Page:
Teresita Fernández

Lehmann Maupin, New York

By Claire Breukel | November 29, 2012

Teresita Fernández’ latest exhibition Night Writing is a natural evolution of her larger artistic practice that has for some years focused on the world’s natural elements as its central theme: from Bamboo Cinema, 2001, in collaboration with Public Art Fund to Fire, 2005, acquired by San Francisco Museum of Modern Art in 2007 to Stacked Water, 2009, an installation at the Blanton Museum of Art. For Lehmann Maupin’s Chrystie Street gallery in New York, Fernández chose the celestial skies.

Teresita Fernández

A palette of shocking pink, white, grey and black underlies all of the work in “Night Writing , to ensure that the series of landscape and portrait “paintings”, and the large tubular installation in the gallery’s sky-lit main room, appear cohesive. Despite a traditional format, the paintings are able to break from the boundaries of their frame thanks to the luminescent colors that emanate from each handmade, dye-saturated pulp page— reminiscent of the energy and visual effect of the Northern Lights. In addition, sequences of punched holes backed by mirror symbolize glittering stars that reflect and absorb the presence of the viewer to create interplay between interior and exterior space. These holes are, however, multifunctional and form the pieces to a larger coded puzzle. The holes (or dots) are in fact Braille, and spell out the name of the celestial constellation that each work is named after. In this way, the dots aesthetically represent a hidden language that is visible but untouchable under the work’s frame—and therefore unreadable. This is a reference to the 19th-century secret code “Ecriture Nocturne” or sonography used by Napoleon’s soldiers to communicate silently in the dark, the coded system that also inspired Louis Braille. In this way, Fernández skillfully toys with aesthetics and functionality combining and inverting their roles at will.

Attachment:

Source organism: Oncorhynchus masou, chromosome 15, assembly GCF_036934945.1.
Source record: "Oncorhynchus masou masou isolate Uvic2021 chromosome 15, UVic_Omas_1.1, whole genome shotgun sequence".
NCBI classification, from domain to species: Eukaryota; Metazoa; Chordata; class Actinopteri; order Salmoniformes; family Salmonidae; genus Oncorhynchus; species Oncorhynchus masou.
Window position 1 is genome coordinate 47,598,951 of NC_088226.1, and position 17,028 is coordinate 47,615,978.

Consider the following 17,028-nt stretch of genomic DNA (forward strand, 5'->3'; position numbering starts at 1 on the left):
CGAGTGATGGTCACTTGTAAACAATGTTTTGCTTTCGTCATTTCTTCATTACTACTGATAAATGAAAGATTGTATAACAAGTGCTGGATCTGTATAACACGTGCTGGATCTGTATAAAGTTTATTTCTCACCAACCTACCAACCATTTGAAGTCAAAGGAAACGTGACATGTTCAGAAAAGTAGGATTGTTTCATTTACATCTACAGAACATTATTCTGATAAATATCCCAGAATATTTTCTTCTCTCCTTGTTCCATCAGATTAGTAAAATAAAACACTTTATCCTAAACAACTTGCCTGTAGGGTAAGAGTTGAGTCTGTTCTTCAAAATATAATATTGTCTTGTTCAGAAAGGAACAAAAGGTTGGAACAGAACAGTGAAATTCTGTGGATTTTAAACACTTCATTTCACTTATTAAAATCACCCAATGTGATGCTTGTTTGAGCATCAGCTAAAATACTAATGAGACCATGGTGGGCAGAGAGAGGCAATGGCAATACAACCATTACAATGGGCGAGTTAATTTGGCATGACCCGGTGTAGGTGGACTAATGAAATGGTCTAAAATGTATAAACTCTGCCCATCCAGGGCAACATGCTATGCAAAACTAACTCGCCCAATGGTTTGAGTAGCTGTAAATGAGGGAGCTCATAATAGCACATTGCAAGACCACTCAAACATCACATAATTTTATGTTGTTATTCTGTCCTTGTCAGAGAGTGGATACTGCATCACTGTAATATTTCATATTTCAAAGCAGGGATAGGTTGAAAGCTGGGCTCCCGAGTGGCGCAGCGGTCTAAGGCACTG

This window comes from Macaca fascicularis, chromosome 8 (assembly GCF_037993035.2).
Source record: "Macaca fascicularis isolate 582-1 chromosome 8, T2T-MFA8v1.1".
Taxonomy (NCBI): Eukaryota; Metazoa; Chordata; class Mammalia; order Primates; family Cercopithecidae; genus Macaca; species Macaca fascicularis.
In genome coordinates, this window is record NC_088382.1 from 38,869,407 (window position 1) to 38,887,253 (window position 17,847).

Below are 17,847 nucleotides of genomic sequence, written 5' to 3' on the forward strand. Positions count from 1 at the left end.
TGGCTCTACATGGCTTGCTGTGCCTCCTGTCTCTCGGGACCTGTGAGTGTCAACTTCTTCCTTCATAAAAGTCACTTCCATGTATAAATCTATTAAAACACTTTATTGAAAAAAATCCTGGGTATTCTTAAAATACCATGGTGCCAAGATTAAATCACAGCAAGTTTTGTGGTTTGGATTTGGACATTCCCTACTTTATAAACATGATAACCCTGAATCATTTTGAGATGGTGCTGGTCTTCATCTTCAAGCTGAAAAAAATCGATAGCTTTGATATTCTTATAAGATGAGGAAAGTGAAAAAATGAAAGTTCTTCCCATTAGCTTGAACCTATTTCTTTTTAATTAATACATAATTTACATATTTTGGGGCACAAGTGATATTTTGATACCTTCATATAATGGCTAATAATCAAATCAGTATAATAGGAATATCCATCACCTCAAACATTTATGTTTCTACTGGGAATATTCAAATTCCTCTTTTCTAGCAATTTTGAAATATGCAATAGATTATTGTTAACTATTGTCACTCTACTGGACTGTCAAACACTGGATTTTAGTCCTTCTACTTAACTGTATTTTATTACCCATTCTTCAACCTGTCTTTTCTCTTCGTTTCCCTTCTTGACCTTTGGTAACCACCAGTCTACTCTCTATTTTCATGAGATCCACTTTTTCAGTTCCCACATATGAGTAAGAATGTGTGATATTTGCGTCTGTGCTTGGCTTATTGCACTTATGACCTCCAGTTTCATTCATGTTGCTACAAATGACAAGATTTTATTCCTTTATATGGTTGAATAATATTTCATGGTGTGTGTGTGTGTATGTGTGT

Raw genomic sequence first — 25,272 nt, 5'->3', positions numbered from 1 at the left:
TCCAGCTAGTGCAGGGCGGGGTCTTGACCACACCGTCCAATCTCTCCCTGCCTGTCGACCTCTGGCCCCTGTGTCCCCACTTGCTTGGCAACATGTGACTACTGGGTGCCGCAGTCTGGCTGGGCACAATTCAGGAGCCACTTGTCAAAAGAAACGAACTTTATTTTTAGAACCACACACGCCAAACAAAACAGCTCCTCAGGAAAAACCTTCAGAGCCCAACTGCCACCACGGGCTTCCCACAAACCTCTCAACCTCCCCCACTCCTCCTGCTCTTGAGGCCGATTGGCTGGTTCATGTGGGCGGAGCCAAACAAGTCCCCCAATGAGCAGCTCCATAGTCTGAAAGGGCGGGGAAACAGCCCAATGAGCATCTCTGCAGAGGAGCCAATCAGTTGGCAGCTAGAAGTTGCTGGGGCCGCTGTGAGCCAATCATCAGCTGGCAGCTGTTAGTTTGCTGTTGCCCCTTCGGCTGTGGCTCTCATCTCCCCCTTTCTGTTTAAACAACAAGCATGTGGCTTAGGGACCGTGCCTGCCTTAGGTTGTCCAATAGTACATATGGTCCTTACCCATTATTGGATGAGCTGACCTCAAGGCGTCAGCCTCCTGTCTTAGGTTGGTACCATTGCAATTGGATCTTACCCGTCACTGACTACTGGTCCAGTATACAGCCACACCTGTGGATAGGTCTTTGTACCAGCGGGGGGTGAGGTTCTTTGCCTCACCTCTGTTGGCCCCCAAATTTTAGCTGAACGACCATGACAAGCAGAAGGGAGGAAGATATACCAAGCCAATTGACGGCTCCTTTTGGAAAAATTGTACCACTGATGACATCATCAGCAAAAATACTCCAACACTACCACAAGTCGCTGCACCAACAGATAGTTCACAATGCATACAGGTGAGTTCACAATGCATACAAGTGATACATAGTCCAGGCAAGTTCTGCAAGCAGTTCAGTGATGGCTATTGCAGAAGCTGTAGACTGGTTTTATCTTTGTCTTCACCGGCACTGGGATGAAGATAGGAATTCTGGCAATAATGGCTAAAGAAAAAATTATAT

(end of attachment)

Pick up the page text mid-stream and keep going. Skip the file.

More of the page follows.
Untitled, 2011, is a large tubular installation comprised of layers of polycarbonate tubing spanning the length of the room that, when viewed from below, appear as an undulating mass of cloud cover. An ethereal light from the skylight above peaks through the gaps of its linear layers illuminating its edges to highlight details of its abstract form. As the light of day changes, the tones of the colored tubing change to again invite spatial interplay between interior and exterior space. As light from outside pours in, the interior becomes subject to the transience of real time, making our experience and that of the rest of the world, interdependent. As with most of Fernández’s work, Untitled can be encountered from multiple viewpoints, and a top floor bird’s eye view experiences stronger light that deepens the contrast between the polycarbonate layers, heightening its intensity by lending its rise and falls added perspective. This view is akin to looking out the window of a plane over a slowly darkening blanket of cloud cover.

Fernández masterfully combines abstraction, relief, science and spacial play to make each work appear ethereal, ungraspable and delightfully fresh. In this way, “Night Writing” is both an “otherworldly” experiential exploration and an aesthetic delight.